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Celebrating your 17th birthday is normally a joyous time, but when it has to be done right before your chemo treatments, it just doesn't seem right.

Welcome to the life of Will Ohler.

He is a junior at Lindbergh High School. Many his age are thinking about a party or a game. But, Will has had thoughts about death.

“Plenty of times. It's always in your head like I can die from this,” he said.

Ohler is a strapping 6'2” 210-pound goalie. He has matinee good looks and highlight film ability. When Ohler wasn't playing for his high school, he was playing select ball for Lou Fusz.

He would travel the country and perform in front of college coaches.

“He's used to doing interviews. He is used to talking to coaches,” his mom, Tamara Oliver said. “We'd go to a tournament and he'd have a dozen coaches come up and talk to him. He is used to coaches sitting behind him while he's playing games, taking notes and taking video.”

Instead of enjoying the recruitment of being a big time Division One athlete, Ohler was diagnosed with Leukemia. On May 18, his world was rocked.

He asked his mom if he had done anything wrong to cause the disease. She sobbed, “No, you didn't.”

The battle began.

This was more than a game. This was more than pushing your body through sprints. This was chemo for 47 days in a 61-day period. This was getting 115 shots in his legs. This was 3000 pills. This was 16 surgeries. This was being hospitalized 5 times. This was almost dying twice right in front of his mom of anaphylactic shock.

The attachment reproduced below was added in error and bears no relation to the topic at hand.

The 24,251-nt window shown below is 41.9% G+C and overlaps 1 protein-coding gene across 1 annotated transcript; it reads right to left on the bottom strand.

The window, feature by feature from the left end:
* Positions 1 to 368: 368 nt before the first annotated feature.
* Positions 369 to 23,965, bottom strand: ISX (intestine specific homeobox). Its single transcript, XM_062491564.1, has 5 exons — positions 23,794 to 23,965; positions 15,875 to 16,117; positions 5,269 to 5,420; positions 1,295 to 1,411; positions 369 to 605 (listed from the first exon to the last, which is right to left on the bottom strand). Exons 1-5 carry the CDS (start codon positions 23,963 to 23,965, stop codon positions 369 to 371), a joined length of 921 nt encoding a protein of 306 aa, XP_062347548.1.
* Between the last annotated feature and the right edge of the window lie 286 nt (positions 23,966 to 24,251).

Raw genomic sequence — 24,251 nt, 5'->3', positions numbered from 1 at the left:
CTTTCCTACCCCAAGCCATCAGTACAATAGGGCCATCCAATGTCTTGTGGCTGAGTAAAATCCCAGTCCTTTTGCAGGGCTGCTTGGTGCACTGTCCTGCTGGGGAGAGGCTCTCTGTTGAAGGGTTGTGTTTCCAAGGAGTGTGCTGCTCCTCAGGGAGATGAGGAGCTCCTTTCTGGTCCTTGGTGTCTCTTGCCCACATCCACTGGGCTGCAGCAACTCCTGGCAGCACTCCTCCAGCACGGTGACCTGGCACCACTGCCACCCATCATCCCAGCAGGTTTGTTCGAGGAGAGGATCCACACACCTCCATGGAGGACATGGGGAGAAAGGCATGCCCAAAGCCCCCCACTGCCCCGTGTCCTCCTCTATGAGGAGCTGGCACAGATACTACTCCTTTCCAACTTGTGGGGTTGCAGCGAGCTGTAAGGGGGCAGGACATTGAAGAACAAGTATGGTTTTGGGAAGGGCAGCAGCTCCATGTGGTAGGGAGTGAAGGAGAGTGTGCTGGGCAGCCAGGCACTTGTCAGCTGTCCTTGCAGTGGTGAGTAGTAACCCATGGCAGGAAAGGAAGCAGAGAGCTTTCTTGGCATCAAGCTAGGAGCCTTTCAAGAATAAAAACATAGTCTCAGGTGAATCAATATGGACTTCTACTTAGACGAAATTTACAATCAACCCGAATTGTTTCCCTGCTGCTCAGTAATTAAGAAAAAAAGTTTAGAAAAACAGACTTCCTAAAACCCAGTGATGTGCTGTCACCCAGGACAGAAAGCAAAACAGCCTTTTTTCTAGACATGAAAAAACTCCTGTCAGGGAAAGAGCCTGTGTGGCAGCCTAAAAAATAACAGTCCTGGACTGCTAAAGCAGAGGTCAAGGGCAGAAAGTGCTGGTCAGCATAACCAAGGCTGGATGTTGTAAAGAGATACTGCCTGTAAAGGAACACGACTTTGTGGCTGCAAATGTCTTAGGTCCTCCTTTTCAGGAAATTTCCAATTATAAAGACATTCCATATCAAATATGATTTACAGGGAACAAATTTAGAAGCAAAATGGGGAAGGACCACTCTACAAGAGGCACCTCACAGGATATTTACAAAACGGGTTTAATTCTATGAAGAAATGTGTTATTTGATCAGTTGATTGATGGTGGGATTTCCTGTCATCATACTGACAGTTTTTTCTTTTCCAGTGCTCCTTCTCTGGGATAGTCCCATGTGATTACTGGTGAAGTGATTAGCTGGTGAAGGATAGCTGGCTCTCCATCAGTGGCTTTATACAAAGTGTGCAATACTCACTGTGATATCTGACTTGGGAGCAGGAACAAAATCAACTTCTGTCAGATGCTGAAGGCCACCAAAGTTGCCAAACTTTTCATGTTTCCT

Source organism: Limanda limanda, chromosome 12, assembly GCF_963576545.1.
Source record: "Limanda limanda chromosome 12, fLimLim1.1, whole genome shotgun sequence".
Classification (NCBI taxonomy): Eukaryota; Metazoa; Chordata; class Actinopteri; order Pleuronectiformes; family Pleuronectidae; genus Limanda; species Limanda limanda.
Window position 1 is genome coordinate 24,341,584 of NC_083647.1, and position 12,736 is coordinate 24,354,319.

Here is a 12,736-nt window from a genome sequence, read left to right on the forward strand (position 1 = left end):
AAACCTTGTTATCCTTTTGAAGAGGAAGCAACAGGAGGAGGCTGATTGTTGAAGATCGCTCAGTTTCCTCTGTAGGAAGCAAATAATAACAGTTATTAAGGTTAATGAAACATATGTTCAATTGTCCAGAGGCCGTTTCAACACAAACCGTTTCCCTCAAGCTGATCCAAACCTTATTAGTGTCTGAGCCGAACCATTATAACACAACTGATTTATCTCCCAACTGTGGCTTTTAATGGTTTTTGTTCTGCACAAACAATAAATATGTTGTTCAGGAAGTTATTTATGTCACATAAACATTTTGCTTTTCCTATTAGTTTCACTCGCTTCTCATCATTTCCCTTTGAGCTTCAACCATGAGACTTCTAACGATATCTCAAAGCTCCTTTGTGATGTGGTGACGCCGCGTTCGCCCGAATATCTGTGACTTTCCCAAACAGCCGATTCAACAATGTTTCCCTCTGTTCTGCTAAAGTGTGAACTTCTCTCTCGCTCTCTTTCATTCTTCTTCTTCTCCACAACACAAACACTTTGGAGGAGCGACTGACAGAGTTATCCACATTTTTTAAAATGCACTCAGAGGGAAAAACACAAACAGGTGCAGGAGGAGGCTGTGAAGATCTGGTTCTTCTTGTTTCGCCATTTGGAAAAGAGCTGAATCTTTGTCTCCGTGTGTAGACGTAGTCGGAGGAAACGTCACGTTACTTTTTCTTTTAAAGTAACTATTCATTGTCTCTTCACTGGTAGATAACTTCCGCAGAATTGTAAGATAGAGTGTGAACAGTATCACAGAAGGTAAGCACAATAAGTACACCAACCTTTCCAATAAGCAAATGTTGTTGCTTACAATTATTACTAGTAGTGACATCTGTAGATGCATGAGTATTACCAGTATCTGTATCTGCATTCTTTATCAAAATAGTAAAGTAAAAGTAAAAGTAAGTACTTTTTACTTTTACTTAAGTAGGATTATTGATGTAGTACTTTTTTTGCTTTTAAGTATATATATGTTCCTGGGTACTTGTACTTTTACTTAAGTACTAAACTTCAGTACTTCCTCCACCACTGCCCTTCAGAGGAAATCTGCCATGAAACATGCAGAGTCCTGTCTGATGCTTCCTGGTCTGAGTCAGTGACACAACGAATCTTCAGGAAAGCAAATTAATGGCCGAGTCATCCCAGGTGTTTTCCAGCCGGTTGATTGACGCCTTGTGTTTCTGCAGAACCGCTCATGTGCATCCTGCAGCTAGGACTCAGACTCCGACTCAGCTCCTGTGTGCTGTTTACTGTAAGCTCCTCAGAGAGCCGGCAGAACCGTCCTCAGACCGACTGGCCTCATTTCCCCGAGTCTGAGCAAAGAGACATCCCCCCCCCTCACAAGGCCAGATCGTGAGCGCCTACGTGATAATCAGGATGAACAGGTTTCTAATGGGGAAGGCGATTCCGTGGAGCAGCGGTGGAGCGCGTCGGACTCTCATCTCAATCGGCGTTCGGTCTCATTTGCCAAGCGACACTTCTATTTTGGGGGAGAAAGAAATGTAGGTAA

Oliver described the horrifying moment, “He turned bright red from head to toe. He stood up and violently started vomiting. His eyes swelled shut. He couldn't talk. You could hear him kicking and thrashing about.”

However, Ohler's attitude would not be broken. Dr. Rob Hanson from Mercy described his condition.

“When he was diagnosed, his bone marrow was essentially completely replaced by Leukemia cells. There were virtually no normal cells. But when he walks into the office on a day that he is sick and his counts are down and he's not feeling well he said, 'Hey everybody your day just got better. I am here.'”

There is always laughter in the room. The nurses are not supposed to play favorites, but they tend to gravitate towards Wil. Wil makes sure all the kids in the Cancer Unit are smiling. He will often play balloon soccer with them.

Ohler said, “It helps to play with the little guys.”

His courage is starting to be recognized. Saturday morning at the Coaches vs Cancer breakfast, Ohler was honored. He got out of wheelchair and delivered a stirring 10-minute speech. He received two standing ovations and got back in his wheelchair and went home. He spent the rest of the weekend throwing up. However, a few days later, he was up and moving and even kicking a soccer ball.

Ohler's immediate goal of getting that scholarship has been put on hold. The Leukemia has delayed the process. It won't end it though. Dr. Hanson expects a full recovery.

It may take 3 or 4 years but Ohler will live.

Leukemia free one day. He will make incredible saves. He will be back.